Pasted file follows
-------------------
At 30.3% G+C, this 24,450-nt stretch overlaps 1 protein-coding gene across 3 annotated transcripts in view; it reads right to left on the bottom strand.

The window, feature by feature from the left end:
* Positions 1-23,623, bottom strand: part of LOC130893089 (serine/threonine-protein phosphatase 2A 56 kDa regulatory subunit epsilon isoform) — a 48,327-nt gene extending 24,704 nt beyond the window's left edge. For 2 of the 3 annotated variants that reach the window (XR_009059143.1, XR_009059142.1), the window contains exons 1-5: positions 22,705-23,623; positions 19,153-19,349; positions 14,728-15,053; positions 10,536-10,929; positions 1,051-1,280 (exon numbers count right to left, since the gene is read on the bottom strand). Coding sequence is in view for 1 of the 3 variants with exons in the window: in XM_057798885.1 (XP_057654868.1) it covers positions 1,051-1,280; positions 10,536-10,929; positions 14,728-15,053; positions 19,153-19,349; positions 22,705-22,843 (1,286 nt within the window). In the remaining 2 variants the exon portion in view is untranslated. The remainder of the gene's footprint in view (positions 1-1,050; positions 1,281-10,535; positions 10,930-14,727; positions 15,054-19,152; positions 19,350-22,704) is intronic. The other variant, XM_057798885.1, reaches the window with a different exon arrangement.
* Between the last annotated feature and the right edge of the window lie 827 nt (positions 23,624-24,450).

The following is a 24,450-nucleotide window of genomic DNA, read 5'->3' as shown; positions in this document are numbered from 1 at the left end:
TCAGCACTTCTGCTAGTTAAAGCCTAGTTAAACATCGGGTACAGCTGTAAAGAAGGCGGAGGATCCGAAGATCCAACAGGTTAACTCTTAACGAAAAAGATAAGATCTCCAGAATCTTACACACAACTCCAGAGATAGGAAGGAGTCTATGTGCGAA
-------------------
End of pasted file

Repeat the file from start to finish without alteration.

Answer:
At 30.3% G+C, this 24,450-nt stretch overlaps 1 protein-coding gene across 3 annotated transcripts in view; it reads right to left on the bottom strand.

The window, feature by feature from the left end:
* Positions 1-23,623, bottom strand: part of LOC130893089 (serine/threonine-protein phosphatase 2A 56 kDa regulatory subunit epsilon isoform) — a 48,327-nt gene extending 24,704 nt beyond the window's left edge. For 2 of the 3 annotated variants that reach the window (XR_009059143.1, XR_009059142.1), the window contains exons 1-5: positions 22,705-23,623; positions 19,153-19,349; positions 14,728-15,053; positions 10,536-10,929; positions 1,051-1,280 (exon numbers count right to left, since the gene is read on the bottom strand). Coding sequence is in view for 1 of the 3 variants with exons in the window: in XM_057798885.1 (XP_057654868.1) it covers positions 1,051-1,280; positions 10,536-10,929; positions 14,728-15,053; positions 19,153-19,349; positions 22,705-22,843 (1,286 nt within the window). In the remaining 2 variants the exon portion in view is untranslated. The remainder of the gene's footprint in view (positions 1-1,050; positions 1,281-10,535; positions 10,930-14,727; positions 15,054-19,152; positions 19,350-22,704) is intronic. The other variant, XM_057798885.1, reaches the window with a different exon arrangement.
* Between the last annotated feature and the right edge of the window lie 827 nt (positions 23,624-24,450).

The following is a 24,450-nucleotide window of genomic DNA, read 5'->3' as shown; positions in this document are numbered from 1 at the left end:
TCAGCACTTCTGCTAGTTAAAGCCTAGTTAAACATCGGGTACAGCTGTAAAGAAGGCGGAGGATCCGAAGATCCAACAGGTTAACTCTTAACGAAAAAGATAAGATCTCCAGAATCTTACACACAACTCCAGAGATAGGAAGGAGTCTATGTGCGAA